I like the idea and the (to abuse a word) *energy* of the presenter, but I canâ€™t bring myself to like the way the question was answered.

energy = the ability to do work

work = the act of displacing something using force

force = any interaction that changes the motion of a mass

mass = a form of energy

conclusion: energy = everything

energy, work, force, massâ€¦ this all reminds me of Feynmanâ€™s wakalix.

Iâ€™m looking for a better answer. One that I can give my daughter, who would not like this one because she likes things more clearly cut. I taught her division, using pizzas and bags of pennies and apples, when she just wasnâ€™t *getting* the math teacherâ€™s jargon laden symbolic methods. She got it almost instantly - because sheâ€™s brilliant - and the only hard part was *un*teaching the mistaken impressions she had from trying to understand the schoolteacher.

I always liked using Zelaznyâ€™s phrase *â€śthe force that through the circuit drives the currentâ€ť* to describe energy, but it turns out thatâ€™s actually voltage. (I think I just topped out my unintelligibly geeky joke quota for the week.)

Maybe energy is mass in a format thatâ€™s been divorced from the direct influence of gravity? Hmmâ€¦ maybe not. Still looking.

Agreed, itâ€™s unsatisfying, but Iâ€™m not entirely conceived you can do much better.

Itâ€™s like non-Euclidean geometry. For millennia we talked about points, lines, and planes without realizing that these are undefined terms. Or rather, that any â€śdefinitionâ€ť consists only of the effects of the relations the axioms define among them. Change those relations, and the definitions change. Euclidâ€™s fifth postulate (the parallel lines one) was considered ugly for millennia, but if turned out if you change it everything still makes sense, except all of a sudden you are describing â€ślinesâ€ť which are the shortest paths on (positively or negatively) curved surfaces; the plane is no longer flat.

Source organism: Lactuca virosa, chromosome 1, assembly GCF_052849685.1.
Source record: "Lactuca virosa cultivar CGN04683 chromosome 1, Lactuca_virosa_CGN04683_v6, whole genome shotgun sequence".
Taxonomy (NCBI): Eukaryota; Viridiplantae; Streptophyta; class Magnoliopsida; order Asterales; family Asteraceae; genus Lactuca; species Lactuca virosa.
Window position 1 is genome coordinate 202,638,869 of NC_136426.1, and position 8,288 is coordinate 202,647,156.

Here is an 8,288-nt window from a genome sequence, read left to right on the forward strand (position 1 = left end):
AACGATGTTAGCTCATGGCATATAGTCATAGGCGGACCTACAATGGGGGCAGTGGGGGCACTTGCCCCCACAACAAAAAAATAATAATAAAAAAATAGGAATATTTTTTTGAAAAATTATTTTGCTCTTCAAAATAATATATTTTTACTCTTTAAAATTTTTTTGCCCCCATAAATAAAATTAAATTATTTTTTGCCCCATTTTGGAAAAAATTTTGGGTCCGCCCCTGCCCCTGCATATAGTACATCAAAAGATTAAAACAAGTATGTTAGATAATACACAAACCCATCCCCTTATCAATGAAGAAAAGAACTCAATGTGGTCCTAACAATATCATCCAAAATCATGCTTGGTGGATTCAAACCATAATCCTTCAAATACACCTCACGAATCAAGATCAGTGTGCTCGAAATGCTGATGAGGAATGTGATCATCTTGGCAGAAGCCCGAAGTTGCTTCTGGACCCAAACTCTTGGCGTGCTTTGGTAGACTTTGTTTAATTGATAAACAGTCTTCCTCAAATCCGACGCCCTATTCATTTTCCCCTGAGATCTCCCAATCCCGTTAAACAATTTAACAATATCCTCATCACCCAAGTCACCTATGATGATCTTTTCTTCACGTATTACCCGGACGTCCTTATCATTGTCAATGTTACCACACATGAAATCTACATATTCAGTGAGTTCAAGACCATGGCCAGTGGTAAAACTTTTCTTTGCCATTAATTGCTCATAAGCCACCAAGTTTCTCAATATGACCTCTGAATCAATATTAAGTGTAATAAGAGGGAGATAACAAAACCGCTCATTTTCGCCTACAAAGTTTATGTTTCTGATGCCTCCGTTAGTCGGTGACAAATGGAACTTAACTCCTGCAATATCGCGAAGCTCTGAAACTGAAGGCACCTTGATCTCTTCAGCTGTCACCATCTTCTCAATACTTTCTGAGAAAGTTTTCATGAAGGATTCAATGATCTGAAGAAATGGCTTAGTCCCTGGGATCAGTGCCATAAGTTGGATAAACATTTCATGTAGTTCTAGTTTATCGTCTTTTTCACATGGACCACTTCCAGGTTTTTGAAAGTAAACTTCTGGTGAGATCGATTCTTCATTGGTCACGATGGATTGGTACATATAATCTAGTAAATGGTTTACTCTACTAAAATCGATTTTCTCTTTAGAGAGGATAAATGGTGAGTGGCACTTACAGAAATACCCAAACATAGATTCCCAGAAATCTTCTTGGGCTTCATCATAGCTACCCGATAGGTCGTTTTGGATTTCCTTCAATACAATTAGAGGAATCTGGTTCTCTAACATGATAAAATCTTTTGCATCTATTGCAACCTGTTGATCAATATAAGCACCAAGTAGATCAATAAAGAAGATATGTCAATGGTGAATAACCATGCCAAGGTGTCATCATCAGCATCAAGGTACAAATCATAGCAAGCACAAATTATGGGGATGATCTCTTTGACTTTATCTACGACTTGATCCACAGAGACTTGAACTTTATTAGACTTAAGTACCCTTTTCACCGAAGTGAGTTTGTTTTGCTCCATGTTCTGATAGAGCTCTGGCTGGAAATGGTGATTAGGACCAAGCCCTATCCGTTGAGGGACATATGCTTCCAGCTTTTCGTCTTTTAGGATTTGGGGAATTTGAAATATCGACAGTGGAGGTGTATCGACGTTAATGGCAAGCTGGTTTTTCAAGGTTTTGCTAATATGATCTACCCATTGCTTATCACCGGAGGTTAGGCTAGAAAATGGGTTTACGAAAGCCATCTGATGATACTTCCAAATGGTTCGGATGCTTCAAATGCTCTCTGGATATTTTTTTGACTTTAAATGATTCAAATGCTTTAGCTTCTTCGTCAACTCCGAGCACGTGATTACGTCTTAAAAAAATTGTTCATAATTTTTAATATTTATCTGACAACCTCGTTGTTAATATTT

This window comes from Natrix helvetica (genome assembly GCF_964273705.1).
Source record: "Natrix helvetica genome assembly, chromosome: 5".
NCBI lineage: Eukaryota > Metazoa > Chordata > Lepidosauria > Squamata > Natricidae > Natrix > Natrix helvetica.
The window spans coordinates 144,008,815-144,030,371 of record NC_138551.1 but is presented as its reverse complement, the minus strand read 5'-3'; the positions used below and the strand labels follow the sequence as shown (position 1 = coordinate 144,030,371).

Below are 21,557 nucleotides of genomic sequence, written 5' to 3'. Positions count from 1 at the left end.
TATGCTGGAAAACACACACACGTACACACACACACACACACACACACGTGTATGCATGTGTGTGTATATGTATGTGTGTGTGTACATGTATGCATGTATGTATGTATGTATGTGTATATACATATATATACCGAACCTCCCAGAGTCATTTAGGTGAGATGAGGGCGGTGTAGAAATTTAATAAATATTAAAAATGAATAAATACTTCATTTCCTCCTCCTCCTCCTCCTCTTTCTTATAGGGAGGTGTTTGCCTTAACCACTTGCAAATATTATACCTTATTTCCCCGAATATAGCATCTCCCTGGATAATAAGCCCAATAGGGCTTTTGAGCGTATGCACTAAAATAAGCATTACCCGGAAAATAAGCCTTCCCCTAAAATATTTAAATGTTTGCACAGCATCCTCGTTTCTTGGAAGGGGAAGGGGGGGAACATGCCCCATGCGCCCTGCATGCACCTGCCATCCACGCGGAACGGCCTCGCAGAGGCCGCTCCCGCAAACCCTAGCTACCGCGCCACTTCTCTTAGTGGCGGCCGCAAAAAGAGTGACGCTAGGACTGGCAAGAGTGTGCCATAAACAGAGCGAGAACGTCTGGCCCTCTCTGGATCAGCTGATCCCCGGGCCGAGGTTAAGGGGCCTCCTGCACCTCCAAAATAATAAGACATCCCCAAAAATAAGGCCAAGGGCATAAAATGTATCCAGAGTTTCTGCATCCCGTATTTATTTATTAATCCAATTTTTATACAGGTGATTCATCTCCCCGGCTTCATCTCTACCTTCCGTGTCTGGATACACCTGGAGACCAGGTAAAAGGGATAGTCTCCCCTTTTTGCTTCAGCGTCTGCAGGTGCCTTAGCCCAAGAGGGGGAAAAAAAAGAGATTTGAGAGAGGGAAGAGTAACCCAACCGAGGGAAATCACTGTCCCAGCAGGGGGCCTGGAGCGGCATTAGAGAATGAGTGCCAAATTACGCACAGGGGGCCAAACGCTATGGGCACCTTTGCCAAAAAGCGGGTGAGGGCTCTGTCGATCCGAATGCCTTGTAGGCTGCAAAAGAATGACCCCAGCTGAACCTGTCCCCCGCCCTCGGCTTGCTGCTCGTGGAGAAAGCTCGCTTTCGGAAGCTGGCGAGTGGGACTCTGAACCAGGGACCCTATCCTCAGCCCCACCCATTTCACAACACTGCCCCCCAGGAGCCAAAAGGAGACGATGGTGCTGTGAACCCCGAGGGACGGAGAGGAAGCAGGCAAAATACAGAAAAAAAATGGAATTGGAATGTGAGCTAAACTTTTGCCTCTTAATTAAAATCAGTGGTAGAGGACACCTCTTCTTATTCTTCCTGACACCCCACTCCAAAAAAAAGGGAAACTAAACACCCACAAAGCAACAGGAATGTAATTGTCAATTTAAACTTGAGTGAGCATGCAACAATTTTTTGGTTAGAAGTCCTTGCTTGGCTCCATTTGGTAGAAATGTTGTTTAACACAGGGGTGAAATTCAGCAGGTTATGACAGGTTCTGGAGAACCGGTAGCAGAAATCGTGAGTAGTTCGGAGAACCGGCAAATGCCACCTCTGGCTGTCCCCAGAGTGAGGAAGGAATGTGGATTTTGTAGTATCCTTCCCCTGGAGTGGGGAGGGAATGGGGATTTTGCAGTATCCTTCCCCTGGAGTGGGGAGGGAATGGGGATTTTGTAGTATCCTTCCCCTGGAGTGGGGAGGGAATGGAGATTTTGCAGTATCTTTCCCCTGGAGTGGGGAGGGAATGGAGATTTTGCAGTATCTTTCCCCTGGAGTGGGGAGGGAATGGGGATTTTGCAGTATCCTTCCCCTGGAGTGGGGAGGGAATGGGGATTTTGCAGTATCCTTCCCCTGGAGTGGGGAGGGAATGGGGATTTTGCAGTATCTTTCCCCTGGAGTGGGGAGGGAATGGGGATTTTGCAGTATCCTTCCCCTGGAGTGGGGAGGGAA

At root, what energy *is,* is a mathematical property (an operator) in the laws of physics. To paraphrase another Feynmann quote, itâ€™s the thing that determines how fast (temporally) the phase of a quantum wavefunction changes. Itâ€™s also the thing that bends spacetime in relativity (more fundamental than mass, yes). It doesnâ€™t have a definition, and if it did, it would be defined in terms of other undefined terms. But it *does* have meaning, in terms of the relationships and rules it obeys.

Not very helpful without calculus and algebra, but fairly accurate. As with wakalixes, youâ€™re better off sticking to concrete examples for a while.

Watt is energy/time.

I thought Watt was on second?

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